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Eleven Instrumented Motorcycle Crash Tests and Development of Updated Motorcycle Impact-Speed Equations
ISSN: 2327-5626, e-ISSN: 2327-5634
Published August 19, 2019 by SAE International in United States
Citation: Peck, L., Manning, J., Bartlett, W., Dickerson, C. et al., "Eleven Instrumented Motorcycle Crash Tests and Development of Updated Motorcycle Impact-Speed Equations," SAE Int. J. Trans. Safety 7(1):41-68, 2019, https://doi.org/10.4271/09-07-01-0004.
Eleven instrumented crash tests were performed as part of the 2016 World Reconstruction Exposition (WREX2016), using seven Harley-Davidson motorcycles and three automobiles. For all tests, the automobile was stationary while the motorcycle was delivered into the vehicle, while upright with tires rolling, at varying speeds. Seven tests were performed at speeds between 30 and 46 mph while four low-speed tests were performed to establish the onset of permanent motorcycle deformation. Data from these tests, and other published testing, was analyzed using previously published equations to determine their accuracy when predicting the impact speed of Harley-Davidson motorcycles. The most accurate model was the Modified Eubanks set of equations introduced in 2009, producing errors with an average of 0.4 mph and a standard deviation (SD) of 4.8 mph.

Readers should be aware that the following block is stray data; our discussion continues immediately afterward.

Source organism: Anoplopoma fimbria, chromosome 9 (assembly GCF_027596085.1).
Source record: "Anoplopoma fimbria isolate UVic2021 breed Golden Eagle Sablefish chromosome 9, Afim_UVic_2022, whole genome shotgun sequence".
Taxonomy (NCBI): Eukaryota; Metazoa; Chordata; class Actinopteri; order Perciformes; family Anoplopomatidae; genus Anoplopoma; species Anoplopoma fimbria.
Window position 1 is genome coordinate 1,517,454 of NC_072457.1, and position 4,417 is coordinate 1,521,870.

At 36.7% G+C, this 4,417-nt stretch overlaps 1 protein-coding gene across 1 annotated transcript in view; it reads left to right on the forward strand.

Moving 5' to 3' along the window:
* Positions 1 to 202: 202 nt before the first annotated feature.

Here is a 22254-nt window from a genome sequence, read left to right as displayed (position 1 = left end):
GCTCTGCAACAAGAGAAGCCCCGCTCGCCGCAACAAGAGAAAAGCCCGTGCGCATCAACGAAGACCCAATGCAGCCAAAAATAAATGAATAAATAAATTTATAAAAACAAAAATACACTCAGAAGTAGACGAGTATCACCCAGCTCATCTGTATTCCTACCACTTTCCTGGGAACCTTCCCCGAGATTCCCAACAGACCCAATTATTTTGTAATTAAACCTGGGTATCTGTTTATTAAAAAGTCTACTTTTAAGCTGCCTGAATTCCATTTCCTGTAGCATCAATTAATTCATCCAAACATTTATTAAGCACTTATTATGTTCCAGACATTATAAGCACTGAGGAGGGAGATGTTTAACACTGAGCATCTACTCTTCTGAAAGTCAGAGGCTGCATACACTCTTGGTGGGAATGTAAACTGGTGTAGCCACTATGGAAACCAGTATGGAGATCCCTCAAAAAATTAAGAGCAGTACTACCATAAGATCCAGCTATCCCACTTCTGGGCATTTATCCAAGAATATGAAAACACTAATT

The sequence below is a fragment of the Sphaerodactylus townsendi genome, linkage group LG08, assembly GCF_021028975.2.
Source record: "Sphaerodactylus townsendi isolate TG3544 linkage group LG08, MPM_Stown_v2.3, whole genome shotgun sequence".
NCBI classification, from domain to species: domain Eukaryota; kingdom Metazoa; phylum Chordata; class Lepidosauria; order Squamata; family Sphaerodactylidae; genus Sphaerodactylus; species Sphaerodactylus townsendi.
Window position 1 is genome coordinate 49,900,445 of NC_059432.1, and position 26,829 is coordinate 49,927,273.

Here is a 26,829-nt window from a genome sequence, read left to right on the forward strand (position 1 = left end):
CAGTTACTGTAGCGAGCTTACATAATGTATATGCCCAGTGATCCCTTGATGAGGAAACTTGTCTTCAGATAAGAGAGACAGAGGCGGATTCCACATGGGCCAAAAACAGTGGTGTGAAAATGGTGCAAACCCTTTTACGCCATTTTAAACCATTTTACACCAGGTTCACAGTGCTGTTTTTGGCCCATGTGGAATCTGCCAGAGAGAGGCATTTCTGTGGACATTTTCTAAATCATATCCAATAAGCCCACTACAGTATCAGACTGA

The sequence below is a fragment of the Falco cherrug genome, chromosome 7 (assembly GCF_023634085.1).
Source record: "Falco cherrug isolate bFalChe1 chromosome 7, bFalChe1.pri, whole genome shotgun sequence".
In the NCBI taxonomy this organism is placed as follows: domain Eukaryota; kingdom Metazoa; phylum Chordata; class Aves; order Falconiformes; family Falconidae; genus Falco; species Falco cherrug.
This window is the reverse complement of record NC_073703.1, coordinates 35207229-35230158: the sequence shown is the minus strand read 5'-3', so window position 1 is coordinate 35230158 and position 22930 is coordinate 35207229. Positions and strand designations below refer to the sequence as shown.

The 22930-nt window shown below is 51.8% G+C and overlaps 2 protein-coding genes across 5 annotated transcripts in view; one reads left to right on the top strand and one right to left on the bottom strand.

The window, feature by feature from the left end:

An updated set of Eubanks-style equations were developed adding data published since 2009, and further partitioning from two equations (pillars/axles and doors/fenders) to four equations (axles, pillars/bumpers, doors, and fenders). When applied to the subject tests, the newly developed set of equations produced an average error of 3.5 mph (SD = 4.3 mph). With respect to all available data (N = 99), the equations produced an average error of 0.1 mph and an SD of 5.8 mph. The errors were also analyzed for each of the four equations developed here, and confidence intervals offered. This research, which represents the first detailed analysis of Harley-Davidson motorcycles’ collision response, indicates they behave in a manner similar to previously tested motorcycles. Further, the equations developed and presented here give accident investigators a refined method for estimating the impact speed of an upright motorcycle, Harley-Davidson or otherwise, having struck an automobile with its front tire.